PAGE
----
In the lead-up to the 2012 midterm elections, all the talk was about the GOP taking control of the Senate.
Then, as often happens with the Grand Old Party, they figured out a way to snatch defeat from the jaws of victory. Todd Akin happened. Then Richard Mourdock did. One-two punch. Flat on the mat 8, 9, 10. Done.
Mr. Akin kicked things off in August by saying two words that have never been uttered side by side in the history of the English language: “legitimate rape.” No need to explain, Todd. Stick a fork in it, you’re done.
Mr. Mourdock was cruising along, knocking off six-term Sen. Richard Lugar in what looked like a sure win for Republicans in Indiana. Then he said this at an October debate: “Even when life begins in that horrible situation of rape, that it is something that God intended to happen.”
That didn’t go over well, especially because Democrats, based on the Akin words, already were playing the old “war against women” saw.
Republicans ruminated, but in the end figured out how to solve the problem: Stop talking about rape and abortion.
“When we can get baited by reporters to talk about something that’s a personal opinion, it really is not something we’d be debating at the federal level. We haven’t even decided at the federal level the personhood issue of the child,” Sen. Jim DeMint of South Carolina said after the 2012 defeat. “To go from there to exceptions to rape is just not something we need to be discussing. It’s basically opinion.”
So, along comes 2014. This time, as usual, some truly awful candidates ran for Republican nominations. Bob Marshall, 70, sought the nomination in Virginia (he’s against the pill and IUDs — “They prevent implantation, which is abortion” — and supported the ultra-invasive transvaginal ultrasound for all women seeking abortions). He won just 7 percent of the vote.
Yes, it seems Republicans have finally figured out that with the world imploding, the U.S. economy flagging and the current Democratic majority looking to grant amnesty to 12 million illegal aliens, perhaps there are better things to discuss than abortion and rape.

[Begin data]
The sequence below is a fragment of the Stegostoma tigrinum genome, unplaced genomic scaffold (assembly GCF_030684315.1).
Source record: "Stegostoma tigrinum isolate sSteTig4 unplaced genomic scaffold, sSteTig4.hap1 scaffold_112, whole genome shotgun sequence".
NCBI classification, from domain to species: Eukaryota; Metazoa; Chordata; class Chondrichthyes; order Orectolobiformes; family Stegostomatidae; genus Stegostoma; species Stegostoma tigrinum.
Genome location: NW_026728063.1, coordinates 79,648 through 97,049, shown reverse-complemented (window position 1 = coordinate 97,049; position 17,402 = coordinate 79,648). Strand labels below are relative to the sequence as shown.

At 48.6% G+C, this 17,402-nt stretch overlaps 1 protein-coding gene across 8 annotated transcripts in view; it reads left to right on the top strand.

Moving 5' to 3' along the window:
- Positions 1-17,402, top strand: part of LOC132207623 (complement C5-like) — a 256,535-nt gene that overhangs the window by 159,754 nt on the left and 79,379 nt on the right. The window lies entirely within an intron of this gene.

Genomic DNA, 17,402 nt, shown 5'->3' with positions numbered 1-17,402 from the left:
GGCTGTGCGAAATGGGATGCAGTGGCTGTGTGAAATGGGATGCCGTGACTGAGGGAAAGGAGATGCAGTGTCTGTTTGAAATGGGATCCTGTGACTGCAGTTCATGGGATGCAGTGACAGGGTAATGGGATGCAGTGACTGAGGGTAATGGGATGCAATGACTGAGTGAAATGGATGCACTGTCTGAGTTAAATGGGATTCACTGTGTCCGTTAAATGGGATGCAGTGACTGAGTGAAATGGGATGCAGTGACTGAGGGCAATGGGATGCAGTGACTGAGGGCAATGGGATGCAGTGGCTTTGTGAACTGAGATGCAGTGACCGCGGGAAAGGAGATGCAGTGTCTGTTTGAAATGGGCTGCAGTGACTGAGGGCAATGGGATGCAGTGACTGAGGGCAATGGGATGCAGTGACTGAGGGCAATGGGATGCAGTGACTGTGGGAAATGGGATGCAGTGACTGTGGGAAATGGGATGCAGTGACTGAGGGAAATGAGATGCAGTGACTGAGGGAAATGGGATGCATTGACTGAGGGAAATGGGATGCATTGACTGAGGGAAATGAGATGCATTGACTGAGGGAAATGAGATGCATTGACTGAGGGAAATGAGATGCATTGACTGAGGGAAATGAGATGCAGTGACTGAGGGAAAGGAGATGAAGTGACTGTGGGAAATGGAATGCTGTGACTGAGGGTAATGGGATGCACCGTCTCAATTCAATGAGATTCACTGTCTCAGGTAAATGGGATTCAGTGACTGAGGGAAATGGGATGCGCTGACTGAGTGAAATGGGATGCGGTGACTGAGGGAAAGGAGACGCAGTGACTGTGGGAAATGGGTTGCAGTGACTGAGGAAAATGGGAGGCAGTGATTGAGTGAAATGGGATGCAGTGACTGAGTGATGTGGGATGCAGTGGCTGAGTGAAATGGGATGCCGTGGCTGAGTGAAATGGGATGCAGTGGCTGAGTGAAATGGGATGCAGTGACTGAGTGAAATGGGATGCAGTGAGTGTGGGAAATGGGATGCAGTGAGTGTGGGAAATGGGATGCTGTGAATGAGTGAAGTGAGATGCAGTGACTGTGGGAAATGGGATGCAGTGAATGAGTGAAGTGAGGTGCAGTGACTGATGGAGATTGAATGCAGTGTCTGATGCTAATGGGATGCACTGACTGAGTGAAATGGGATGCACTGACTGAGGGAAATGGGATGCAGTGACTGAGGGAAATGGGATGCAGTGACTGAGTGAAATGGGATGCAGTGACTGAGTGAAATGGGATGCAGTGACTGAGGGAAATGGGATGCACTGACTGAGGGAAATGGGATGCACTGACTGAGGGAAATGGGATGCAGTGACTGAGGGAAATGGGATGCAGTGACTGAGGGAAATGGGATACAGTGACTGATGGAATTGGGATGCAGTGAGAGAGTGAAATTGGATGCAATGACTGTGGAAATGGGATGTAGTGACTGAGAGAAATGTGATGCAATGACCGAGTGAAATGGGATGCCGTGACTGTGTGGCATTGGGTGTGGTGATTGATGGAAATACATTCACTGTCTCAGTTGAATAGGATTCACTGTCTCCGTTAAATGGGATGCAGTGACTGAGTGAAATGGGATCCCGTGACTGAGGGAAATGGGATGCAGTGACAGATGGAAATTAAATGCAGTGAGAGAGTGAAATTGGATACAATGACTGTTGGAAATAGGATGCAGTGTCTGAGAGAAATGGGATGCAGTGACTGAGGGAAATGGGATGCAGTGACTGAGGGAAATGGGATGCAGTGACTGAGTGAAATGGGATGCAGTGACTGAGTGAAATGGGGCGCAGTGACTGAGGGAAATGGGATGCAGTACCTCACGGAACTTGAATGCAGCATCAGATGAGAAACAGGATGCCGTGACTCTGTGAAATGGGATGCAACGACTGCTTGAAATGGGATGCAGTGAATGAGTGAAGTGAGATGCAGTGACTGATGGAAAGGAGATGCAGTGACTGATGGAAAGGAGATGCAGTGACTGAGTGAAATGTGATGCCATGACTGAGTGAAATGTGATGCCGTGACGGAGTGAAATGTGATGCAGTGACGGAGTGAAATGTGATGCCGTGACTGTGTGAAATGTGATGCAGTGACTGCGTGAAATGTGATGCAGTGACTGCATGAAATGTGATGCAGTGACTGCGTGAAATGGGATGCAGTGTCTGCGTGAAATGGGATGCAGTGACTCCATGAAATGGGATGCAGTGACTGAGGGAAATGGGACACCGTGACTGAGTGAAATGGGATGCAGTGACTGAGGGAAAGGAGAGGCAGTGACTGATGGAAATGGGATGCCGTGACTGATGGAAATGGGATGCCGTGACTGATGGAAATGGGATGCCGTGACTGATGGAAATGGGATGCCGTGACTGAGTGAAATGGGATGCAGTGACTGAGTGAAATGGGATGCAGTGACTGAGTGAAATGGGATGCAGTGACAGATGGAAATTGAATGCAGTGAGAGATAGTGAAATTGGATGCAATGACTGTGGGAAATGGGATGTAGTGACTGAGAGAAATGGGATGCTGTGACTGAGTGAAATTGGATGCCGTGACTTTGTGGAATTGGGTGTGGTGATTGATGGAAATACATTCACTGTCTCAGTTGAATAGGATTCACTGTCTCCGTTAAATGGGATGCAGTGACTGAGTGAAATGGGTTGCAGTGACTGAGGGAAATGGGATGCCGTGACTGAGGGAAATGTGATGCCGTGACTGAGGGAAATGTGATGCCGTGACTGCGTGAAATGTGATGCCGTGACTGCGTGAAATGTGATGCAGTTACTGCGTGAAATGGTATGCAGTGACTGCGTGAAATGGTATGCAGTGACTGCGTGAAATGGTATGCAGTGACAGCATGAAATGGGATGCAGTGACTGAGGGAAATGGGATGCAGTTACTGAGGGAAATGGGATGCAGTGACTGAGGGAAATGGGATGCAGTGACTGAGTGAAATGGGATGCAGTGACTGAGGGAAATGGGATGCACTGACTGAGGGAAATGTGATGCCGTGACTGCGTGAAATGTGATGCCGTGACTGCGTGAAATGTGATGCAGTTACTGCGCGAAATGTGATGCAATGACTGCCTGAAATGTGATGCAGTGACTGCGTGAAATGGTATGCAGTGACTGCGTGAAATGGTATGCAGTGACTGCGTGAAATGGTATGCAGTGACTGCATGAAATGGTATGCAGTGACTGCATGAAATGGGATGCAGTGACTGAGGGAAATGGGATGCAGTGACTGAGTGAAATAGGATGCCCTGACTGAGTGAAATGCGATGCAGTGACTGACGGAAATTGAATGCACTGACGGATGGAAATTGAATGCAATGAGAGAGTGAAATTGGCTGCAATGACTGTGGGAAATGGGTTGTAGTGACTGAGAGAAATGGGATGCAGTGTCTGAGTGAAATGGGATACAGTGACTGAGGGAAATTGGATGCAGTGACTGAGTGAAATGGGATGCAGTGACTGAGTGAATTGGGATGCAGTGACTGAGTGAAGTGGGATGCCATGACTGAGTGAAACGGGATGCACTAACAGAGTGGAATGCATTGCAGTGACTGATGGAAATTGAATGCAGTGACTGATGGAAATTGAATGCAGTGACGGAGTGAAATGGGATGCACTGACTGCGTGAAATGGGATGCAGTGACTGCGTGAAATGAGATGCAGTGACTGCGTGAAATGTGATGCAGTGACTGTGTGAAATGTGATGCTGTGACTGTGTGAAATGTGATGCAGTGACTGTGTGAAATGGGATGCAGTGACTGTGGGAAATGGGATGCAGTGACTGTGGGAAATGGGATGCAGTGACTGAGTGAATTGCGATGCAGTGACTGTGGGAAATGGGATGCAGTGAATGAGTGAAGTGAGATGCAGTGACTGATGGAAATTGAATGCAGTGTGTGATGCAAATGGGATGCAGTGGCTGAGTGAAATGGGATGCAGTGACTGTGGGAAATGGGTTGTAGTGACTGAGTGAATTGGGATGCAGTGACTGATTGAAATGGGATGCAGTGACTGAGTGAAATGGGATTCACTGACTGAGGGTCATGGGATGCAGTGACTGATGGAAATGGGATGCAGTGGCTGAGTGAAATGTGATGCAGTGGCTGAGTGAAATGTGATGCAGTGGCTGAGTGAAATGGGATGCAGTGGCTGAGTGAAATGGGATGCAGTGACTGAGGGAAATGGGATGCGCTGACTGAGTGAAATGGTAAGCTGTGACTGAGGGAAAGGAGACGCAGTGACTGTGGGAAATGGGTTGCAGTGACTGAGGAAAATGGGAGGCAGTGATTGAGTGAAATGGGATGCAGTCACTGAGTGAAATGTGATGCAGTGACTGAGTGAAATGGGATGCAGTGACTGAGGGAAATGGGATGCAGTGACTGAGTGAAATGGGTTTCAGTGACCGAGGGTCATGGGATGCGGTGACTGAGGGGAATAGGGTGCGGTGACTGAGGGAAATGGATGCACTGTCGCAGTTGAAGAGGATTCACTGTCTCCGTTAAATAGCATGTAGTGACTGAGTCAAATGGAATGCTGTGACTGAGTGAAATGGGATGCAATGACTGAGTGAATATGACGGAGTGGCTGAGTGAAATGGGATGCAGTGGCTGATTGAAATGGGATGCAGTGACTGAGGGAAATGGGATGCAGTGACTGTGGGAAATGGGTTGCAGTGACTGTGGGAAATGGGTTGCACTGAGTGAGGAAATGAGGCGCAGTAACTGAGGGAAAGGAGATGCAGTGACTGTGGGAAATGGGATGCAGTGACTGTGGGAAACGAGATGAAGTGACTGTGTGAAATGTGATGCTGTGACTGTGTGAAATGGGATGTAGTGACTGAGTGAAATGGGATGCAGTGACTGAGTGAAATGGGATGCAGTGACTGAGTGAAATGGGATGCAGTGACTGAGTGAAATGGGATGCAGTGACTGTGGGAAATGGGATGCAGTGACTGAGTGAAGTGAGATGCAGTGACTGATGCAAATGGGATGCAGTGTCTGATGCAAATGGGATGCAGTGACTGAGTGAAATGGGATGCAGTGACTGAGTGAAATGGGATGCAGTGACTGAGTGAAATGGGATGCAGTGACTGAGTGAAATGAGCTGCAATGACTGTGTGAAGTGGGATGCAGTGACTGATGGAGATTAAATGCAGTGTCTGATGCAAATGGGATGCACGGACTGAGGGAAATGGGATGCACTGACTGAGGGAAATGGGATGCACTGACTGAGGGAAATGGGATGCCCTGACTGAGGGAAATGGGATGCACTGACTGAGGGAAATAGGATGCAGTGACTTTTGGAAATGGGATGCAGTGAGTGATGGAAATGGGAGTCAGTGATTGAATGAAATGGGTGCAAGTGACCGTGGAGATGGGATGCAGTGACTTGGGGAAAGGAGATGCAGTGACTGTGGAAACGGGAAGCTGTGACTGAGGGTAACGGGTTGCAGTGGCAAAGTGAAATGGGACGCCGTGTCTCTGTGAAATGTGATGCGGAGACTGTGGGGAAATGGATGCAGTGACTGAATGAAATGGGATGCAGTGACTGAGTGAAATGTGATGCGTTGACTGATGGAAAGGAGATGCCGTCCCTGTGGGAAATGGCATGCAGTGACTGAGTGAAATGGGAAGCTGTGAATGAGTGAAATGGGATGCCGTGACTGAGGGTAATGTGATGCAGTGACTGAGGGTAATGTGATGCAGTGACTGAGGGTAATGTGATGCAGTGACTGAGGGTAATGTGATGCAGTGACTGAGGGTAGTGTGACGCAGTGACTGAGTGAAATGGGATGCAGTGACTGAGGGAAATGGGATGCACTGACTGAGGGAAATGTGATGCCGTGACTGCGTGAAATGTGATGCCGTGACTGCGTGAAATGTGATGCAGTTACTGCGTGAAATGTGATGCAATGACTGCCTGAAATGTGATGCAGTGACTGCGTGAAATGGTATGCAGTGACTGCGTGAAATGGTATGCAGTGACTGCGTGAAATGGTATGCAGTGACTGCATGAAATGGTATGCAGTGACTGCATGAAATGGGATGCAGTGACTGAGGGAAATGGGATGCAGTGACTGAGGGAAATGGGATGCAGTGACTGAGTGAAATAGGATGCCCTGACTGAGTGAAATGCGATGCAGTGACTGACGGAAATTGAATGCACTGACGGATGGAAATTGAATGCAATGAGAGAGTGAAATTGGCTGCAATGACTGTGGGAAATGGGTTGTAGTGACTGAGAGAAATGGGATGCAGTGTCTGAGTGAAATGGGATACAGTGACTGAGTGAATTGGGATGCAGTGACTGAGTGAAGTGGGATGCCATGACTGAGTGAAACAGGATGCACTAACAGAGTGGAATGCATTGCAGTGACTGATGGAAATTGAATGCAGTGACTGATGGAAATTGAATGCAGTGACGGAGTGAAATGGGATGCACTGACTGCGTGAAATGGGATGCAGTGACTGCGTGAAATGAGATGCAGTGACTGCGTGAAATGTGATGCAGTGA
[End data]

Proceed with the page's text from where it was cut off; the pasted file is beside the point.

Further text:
In an odd twist this year, it’s the Democrats who are saddled with a slew of weak, inexperienced and wandering candidates who keep putting their feet in their mouths.
Alison Lundergan Grimes, running in Kentucky, most recently suggested that Israel’s missile defense system, the Iron Dome, has something to do with ferreting out Palestinian tunnels. “The Iron Dome has been a big reason why Israel has been able to withstand the terrorists that have tried to tunnel their way in.” Whoops.
She also has been ducking the press as she seeks to knock off Senate Minority Leader Mitch McConnell, hoping sympathetic liberals in the media will give her a pass. But when she opens her mouth, no one knows what she’s talking about. Wrote reporter Sam Youngman: “On the major issues, Grimes has either been missing or firing off press releases that require both multiple readings and multiple head scratches.”
Michelle Nunn in Georgia isn’t much better. Through a colossal screw-up, her entire campaign plan was leaked to the National Review. As The Marietta Daily Journal reported, “The bombshell memo frets Nunn can come across as a ‘lightweight,’ ‘too liberal’ and not a ‘real Georgian.’”
Whoopsy daisy. The plan also calls for her to feature images of her and her family “in rural settings with rural-oriented imagery,” to blanch the notion that the Atlanta-based pol is a city slicker. Wait, that’s a plan?!
Meanwhile, Gary Peters in Michigan is flagging, stuck at 43 percent. Liberal-lover Dave Weigel wrote earlier this year that “Democrats are putting this pressure on [Republican candidate Terri Lynn] Land because their candidate is still struggling to reclaim the usual Democratic advantage.”
And Sen. John Walsh in Montana is struggling to make headway for Democrats. Wait, it’s much worse than that. The New York Times reported that Mr. Walsh plagiarized parts of articles in a 2007 paper he wrote to “earn” his master’s degree at the U.S. Army War College.
Two Montana newspapers, the Missoulian and the Billings Gazette, are calling on the incumbent to bail. Mr. Walsh says he was suffering from post-traumatic stress disorder (which apparently makes you prone to plagiarizing).
“Haunted by a serious lapse in academic honesty, Walsh is finished as a U.S. Senate candidate. But he should work even more diligently to finish the Senate job he already accepted,” the Gazette said.
Haunted indeed. And perhaps, after the November elections this time around, the Republicans won’t be haunted anymore.
• Joseph Curl covered the White House and politics for a decade for The Washington Times. He can be reached at firstname.lastname@example.org and on Twitter @josephcurl.